(Let’s not even talk about how you try over and over to ask them to come to you, see this secret tunnel here? Press F and you’ll skip all the traps in the tunnel ahead. Guess what? They’re downed, in said tunnel ahead, by the time your say chat disappears, having charged in gungho without, presumably, even attempting to dodge through.)

I honestly cannot imagine how these players would fight Mordrem. One charge by a wolf, terragriff or thrasher, and they’ll be downed, having never found their dodge key.


I’m mostly taking the Silverwastes map very slow and steadily, because I suspect it’s going to be around for a while in a similar fashion to Dry Top, where we will keep revisiting the zone with each Living Story content drop.

After all, there’s a lot more Luminescent and Carapace armor locations left.

On the to-do list are getting two more characters through the storyline to pick up the other two weight classes of Carapace shoulders, because spend 1000 crests sounds prohibitively expensive, given how cruddy cooperative crest-earning opportunities are, with the current zone structure.

(It’s not very obvious, for one, as to the best ways to earn crests. I -think- the crest reward at the end of each defense event either increases with time/zone progress, or with the fort’s defense level going up, but I frankly don’t know which is the right conclusion. The removal of loot from the mobs also just encourage tapping the event, and then running off to tag another event, hoping that there are enough suckers remaining around to finish it. This tends to yield a prisoner’s dilemma where everyone defects and ends up worse off.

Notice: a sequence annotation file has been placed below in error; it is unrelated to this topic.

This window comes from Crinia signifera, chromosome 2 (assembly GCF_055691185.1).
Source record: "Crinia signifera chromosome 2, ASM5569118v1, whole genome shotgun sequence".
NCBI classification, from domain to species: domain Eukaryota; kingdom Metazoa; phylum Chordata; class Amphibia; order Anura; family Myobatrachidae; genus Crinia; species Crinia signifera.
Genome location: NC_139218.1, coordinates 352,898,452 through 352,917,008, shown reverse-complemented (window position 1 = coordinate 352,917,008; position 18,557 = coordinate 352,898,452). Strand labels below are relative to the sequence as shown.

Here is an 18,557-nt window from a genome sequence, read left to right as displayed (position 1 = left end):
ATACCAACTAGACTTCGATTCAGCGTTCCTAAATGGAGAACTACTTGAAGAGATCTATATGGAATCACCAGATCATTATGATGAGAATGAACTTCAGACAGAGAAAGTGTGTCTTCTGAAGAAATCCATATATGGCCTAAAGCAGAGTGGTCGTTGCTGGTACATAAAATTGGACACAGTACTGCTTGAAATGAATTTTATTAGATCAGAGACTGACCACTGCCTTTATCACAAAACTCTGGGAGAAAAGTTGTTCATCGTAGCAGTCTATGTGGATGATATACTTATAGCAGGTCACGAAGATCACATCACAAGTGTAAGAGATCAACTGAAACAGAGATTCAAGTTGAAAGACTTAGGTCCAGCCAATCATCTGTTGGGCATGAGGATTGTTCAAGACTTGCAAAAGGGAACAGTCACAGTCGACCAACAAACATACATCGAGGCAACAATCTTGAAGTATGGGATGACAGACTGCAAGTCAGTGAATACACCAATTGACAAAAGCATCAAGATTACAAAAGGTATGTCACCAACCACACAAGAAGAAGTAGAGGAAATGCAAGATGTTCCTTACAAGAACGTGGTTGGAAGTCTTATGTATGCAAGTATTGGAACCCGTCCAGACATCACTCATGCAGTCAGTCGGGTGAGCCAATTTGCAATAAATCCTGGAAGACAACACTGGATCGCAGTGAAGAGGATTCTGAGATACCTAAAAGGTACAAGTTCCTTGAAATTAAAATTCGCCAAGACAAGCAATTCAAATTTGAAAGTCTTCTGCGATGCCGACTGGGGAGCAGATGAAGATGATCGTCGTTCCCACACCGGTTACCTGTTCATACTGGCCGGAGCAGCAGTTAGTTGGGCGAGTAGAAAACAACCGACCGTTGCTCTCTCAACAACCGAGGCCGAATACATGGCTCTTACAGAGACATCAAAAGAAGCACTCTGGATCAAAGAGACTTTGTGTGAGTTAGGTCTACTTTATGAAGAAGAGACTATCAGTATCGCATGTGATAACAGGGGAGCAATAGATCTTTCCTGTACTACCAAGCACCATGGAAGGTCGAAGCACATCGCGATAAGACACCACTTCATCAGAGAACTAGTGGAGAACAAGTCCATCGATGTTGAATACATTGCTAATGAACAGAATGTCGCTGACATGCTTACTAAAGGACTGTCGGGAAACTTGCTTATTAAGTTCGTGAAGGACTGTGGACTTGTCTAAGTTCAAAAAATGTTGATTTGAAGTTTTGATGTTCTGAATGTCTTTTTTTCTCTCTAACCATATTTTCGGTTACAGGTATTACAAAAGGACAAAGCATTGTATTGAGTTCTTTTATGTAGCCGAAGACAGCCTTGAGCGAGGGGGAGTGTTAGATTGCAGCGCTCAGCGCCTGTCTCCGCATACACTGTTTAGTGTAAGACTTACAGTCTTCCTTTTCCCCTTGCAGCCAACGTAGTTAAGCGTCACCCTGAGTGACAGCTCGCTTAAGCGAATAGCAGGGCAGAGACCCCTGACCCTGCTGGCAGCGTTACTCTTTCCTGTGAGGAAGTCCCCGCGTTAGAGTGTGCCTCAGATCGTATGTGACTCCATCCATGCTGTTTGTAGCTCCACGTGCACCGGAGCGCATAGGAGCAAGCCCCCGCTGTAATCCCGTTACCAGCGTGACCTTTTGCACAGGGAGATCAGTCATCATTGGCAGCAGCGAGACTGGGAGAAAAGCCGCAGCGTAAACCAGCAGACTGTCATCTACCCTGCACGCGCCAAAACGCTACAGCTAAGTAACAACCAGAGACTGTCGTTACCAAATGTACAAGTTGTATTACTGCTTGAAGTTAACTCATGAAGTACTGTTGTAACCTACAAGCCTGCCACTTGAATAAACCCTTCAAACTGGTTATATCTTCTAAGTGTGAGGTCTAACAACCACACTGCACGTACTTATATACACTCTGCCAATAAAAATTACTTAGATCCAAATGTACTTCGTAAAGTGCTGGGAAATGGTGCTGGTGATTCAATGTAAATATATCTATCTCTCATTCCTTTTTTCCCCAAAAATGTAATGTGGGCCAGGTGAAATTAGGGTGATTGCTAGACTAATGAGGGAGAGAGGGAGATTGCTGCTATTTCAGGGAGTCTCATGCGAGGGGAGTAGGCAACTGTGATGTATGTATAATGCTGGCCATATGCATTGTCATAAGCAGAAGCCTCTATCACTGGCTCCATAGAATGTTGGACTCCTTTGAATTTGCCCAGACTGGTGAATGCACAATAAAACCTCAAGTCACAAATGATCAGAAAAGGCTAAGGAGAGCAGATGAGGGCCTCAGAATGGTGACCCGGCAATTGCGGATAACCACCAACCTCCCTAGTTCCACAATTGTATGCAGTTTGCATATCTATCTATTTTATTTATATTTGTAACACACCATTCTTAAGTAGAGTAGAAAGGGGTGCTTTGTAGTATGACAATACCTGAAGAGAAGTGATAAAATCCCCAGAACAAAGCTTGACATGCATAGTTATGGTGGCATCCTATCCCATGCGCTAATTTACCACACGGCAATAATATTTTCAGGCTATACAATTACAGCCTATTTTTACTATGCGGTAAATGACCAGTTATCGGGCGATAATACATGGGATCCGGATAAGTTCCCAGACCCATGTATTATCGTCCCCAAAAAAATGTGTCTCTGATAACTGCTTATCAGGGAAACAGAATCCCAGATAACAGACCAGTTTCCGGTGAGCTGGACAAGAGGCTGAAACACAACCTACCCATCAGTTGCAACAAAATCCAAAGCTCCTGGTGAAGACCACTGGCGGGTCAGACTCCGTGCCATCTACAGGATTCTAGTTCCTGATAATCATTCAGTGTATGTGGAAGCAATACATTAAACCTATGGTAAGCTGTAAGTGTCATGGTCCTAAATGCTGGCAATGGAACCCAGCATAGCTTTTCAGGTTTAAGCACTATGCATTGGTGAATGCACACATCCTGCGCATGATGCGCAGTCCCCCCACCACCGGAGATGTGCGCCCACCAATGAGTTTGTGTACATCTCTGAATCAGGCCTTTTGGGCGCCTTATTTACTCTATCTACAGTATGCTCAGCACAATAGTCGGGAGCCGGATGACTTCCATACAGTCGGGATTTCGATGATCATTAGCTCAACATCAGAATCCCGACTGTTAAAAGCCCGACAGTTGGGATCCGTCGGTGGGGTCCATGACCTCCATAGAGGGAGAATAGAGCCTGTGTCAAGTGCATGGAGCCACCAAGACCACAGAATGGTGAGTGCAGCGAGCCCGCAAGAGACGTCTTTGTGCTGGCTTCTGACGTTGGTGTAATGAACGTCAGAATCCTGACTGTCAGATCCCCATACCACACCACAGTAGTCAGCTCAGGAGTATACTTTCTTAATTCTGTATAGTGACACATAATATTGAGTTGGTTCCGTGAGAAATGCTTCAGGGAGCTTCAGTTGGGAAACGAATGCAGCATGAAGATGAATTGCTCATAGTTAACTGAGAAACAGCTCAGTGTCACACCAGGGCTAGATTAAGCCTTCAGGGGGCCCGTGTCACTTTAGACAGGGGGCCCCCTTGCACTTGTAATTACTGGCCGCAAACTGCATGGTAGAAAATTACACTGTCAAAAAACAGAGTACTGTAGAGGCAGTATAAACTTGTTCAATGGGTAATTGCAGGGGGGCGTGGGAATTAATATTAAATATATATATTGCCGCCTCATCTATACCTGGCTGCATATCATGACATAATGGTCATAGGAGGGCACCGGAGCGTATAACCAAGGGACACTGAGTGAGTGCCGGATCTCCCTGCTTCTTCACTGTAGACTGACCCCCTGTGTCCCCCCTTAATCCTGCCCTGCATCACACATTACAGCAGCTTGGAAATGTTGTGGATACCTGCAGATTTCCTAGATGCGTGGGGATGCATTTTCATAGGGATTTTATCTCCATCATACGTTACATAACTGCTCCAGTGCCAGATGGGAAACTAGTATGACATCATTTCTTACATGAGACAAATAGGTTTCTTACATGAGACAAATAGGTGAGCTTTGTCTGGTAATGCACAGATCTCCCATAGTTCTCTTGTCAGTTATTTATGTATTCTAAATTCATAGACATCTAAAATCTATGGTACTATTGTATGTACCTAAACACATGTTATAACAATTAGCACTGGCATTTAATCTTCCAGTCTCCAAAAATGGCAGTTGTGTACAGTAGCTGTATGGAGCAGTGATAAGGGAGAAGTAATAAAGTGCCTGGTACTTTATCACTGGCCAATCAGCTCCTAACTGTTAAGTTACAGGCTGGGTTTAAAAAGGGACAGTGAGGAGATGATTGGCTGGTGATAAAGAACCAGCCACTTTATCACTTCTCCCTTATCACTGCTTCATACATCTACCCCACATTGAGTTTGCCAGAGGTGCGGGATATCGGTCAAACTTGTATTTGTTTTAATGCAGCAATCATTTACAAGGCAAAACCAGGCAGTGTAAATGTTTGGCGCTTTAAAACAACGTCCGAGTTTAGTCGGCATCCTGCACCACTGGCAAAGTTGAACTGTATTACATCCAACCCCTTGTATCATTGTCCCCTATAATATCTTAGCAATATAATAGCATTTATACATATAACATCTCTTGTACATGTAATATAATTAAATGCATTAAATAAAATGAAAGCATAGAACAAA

To most people, it’s all the stuff at the end that yields the best rewards. The breach. The labyrinth. The shiny obvious loot that fills bags. The significant 8-25 size of bandit crest rewards. So everyone tries to get to the end, preferably by taxi’ing, without doing any of the grunt work at the start.)

I have not gotten a SINGLE fang to drop yet, but have about 6-8 tendons from the attempt. With my crap luck using a green extractor, I suspect that I’ll have better luck just waiting for the next update, then using a white extractor to choose a fang later.

On the bright side, a carapace glove box dropped for me while opening up the Greater Nightmare key chest in the labyrinth, so I’m 2/3 of the way there. I -could- spend 1000 crests to get the last weight class, but I’m sitting on it for now, sorta hoping I’ll get another lucky drop while trying to farm/grind up the other things.

Plus I need to get around to the ‘hardmode’ achievements in the Living Story for the Plague Signet.

Marvel Heroes is putting me into all sorts of interesting dilemmas.

I logged on today, and saw the announcement that they’re doing some kind of Black Friday sales.

Apparently the first sale which I missed, was a 15% or so increase in cash shop currency for the real money you pay. That’s always a nice enough offer to catch, if you want some game’s cash shop currency.

The current sale, takes 25% off the price of all the heroes, and throws in a random hero box to boot. So you get to buy a hero for cheaper, and then get another random hero (or a repeat of your existing one, which has some kind of endgame bonus, I think.)

This was, of course, somewhat tempting, even for miserly old me. Nor would I really begrudge Marvel Heroes 5 bucks. They didn’t pressure me into it, for one thing, making me feel like some kind of second class citizen for not subscribing or whatever.

I did a quick back of the envelope calcuation. $5 plus the 250 free Gs they offer you to sweeten the deal is enough to get pretty much any hero I’m interested in, but with some stuff left over.